I went to my first renaissance fair this past weekend, a small newer fair that just completed its fourth year. It was a lot of fun — there were combat demonstrations, an archery contest, food trucks, handmade items, a mermaid and so much more. We spoke with a variety of vendors and touched finely crafted practice swords. I even had my first Scottish Egg.
Yet as we left the fair, four hours after arriving, I couldn’t help but feel a little cheated. Yes, I had had a great day. The weather was perfect. The people were friendly. The good was tasty and the demonstrations were informative. That being said, I had been expecting more. In my mind, I was going to be out of place by dressing in jean shorts and a sweatshirt. In my mind, I was going to be immersed in a culture that I would not be able to experience elsewhere. I had been expecting a theme park and was underwhelmed by the demonstrations that supplemented a craft fair, something that wasn’t really fair to the event (again it was fun and I had a great time).
Expectations are complicated and it doesn’t help matters that people often compare things to exceeding or failing to meet them. Is it possible to have realistic expectations? Can someone be truly open-minded whilst having expectations?
As I prepare myself to DM for a friendly game of Dungeons and Dragons, I find myself grappling with these questions. What are my expectations for the game? Will my players feel as though I’ve met their expectations as a DM? Will I exceed them? How does one compensate for expectations and how they are often unrealistic.
Over the past view weeks, I’ve been aggressively working towards the completion of The Loopy Ewe’s first camp challenge of the year. The challenge for the month of June (besides requiring that the project uses more than 400 yards): Since 2019 is the 50th anniversary of Neil Armstrong’s moonwalk, pick a pattern that was published in 2019 for your first project — A pretty reasonable feat considering how many new patterns have been published that I’ve been head over heels for. Thinking that my SO was heading to graduate school for the entire month, I opted to attempt to make an entire DK weight sweater in the month of June. In this case, my expectations of myself were reasonable. I finished with several days to spare and didn’t let the process completely consume my life.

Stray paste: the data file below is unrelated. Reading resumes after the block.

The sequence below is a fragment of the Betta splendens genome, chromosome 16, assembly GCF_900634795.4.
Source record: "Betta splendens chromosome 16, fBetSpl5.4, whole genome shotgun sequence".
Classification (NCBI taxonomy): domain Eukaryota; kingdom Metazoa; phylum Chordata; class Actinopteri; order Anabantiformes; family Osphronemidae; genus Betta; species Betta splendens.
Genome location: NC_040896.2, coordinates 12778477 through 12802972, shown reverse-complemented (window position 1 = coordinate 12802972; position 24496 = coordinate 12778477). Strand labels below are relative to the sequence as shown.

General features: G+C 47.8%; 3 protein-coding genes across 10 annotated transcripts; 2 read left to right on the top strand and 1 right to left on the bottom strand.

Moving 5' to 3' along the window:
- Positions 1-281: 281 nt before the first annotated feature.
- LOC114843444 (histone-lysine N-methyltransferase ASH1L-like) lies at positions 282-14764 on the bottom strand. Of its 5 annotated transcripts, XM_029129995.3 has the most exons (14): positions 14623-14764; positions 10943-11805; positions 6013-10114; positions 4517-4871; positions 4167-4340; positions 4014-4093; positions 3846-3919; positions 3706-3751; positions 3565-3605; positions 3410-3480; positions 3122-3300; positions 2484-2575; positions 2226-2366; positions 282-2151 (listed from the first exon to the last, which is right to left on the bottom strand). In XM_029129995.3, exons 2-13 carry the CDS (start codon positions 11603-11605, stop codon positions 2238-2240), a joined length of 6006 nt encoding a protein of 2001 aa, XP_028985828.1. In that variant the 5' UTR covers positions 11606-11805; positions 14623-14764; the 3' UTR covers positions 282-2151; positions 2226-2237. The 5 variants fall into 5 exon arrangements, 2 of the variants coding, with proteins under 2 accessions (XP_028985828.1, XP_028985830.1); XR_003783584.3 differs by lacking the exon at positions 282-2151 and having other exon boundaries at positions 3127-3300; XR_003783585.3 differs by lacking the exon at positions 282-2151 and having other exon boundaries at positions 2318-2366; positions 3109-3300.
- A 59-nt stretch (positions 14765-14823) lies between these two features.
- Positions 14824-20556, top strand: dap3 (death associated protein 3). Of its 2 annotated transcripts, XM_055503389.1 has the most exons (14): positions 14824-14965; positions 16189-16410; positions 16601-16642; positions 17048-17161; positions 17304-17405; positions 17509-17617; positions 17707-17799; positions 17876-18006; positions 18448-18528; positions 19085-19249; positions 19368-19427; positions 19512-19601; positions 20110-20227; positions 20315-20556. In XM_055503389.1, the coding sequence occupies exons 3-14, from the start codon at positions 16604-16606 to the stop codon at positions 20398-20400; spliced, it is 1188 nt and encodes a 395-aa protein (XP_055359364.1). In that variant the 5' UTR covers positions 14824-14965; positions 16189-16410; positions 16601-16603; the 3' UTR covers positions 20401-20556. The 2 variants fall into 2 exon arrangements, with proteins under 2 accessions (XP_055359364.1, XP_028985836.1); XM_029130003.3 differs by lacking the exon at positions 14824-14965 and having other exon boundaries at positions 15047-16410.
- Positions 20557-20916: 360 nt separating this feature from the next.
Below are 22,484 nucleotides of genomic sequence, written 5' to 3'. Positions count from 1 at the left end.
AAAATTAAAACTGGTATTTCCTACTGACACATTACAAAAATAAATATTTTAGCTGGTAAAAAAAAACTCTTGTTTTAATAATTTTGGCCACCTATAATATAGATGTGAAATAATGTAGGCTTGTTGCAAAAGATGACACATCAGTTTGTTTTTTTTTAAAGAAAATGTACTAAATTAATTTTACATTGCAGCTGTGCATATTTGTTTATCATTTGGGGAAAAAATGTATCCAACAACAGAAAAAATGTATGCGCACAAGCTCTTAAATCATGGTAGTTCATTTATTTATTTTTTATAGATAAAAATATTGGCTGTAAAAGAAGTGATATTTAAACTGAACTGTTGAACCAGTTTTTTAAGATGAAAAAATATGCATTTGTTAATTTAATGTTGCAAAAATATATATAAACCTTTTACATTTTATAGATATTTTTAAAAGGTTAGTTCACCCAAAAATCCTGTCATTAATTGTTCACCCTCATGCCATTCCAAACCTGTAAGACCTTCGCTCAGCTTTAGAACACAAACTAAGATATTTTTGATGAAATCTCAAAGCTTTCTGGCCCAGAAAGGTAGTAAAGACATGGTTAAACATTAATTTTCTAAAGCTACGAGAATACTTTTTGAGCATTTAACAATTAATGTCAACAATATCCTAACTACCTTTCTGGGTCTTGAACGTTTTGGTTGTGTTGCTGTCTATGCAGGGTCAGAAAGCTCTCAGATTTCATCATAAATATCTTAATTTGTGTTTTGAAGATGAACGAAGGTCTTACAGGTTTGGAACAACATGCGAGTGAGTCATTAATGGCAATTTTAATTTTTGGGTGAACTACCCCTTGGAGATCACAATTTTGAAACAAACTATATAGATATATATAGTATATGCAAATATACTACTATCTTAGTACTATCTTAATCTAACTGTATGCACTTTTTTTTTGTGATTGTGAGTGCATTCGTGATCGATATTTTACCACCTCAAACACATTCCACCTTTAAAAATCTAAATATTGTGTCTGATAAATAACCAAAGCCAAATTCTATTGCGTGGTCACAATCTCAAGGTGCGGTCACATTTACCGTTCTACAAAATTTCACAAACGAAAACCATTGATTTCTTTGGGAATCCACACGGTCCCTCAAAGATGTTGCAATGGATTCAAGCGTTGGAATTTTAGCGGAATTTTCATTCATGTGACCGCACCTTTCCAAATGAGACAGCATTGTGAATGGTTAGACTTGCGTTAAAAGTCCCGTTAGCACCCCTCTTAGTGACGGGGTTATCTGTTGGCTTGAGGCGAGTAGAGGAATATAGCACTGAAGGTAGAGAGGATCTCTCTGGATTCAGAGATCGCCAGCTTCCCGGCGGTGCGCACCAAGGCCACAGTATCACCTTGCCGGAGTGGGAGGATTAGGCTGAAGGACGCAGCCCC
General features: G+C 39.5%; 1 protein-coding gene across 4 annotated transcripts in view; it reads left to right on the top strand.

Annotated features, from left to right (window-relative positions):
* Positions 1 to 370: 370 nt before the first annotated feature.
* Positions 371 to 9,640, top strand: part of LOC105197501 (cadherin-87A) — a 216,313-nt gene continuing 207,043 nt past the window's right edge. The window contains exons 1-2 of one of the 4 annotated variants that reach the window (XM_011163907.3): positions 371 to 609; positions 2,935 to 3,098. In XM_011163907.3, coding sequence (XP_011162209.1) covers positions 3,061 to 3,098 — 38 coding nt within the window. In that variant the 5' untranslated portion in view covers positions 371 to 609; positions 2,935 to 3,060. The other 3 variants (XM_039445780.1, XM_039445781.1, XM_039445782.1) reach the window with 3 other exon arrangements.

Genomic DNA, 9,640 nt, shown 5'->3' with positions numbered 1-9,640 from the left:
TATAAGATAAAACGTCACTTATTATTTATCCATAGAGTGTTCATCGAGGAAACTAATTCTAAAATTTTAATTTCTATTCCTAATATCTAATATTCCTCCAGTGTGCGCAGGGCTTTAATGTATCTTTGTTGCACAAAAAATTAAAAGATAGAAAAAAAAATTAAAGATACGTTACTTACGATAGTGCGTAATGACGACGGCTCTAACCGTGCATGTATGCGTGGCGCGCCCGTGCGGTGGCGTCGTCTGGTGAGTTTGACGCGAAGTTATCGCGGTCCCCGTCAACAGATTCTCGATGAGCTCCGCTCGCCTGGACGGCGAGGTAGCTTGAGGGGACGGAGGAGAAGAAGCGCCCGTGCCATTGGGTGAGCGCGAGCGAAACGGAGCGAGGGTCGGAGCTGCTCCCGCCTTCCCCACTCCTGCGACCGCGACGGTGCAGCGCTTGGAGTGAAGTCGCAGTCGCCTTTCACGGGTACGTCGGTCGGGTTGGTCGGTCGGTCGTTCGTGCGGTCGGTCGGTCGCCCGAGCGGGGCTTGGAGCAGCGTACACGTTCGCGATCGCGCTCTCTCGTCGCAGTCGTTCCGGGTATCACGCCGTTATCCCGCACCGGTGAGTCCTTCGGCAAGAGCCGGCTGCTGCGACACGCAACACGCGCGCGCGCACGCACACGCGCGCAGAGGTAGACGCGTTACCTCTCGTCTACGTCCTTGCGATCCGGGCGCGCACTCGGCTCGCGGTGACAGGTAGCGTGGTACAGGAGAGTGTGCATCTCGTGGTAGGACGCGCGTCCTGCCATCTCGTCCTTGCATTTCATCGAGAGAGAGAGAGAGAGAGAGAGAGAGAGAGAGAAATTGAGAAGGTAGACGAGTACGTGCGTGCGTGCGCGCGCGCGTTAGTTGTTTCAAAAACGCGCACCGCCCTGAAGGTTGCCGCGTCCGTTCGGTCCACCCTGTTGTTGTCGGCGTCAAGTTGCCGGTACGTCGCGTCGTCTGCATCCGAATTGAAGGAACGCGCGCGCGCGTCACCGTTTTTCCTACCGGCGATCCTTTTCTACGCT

Enter July’s challenge: The challenge is to knit a pattern from one of the designer “stars” on Ravelry. Any designer who has three or more pages of patterns listed on Ravelry gets into the “star” category for this challenge (They are prolific stars!). This challenge failed to meet my expectations, why not challenge us to find a “rising star”? Why push us towards patterns that we’ve probably knit before? Not to mention every time I thought I had a good idea I couldn’t find the right color or amount in the shop, but that’s a different type of frustrating. Despite this, I feel as though I can still meet my expectation of completing a project over 400 yards in July. Especially considering the project is about half of the size of June’s.
So are expectations bad? I don’t think so, especially when you use them to drive yourself towards a goal. Other times, I think you need to check your expectations at the door and be willing to run with the punches, sometimes the things you weren’t expecting are just as good as the ones you were.
2 thoughts on “On expectations”
I am sure this paragraph has touched all the internet
people, its really really pleasant article on building up new
weblog. I could not refrain from commenting. Exceptionally well written! Wow!
This blog looks just like my old one! It’s on a entirely different topic but it has pretty much the same page layout and design. Outstanding choice of colors!
Excellent way of describing, and fastidious paragraph to obtain facts on the
topic of my presentation subject matter, which i am going to deliver in academy.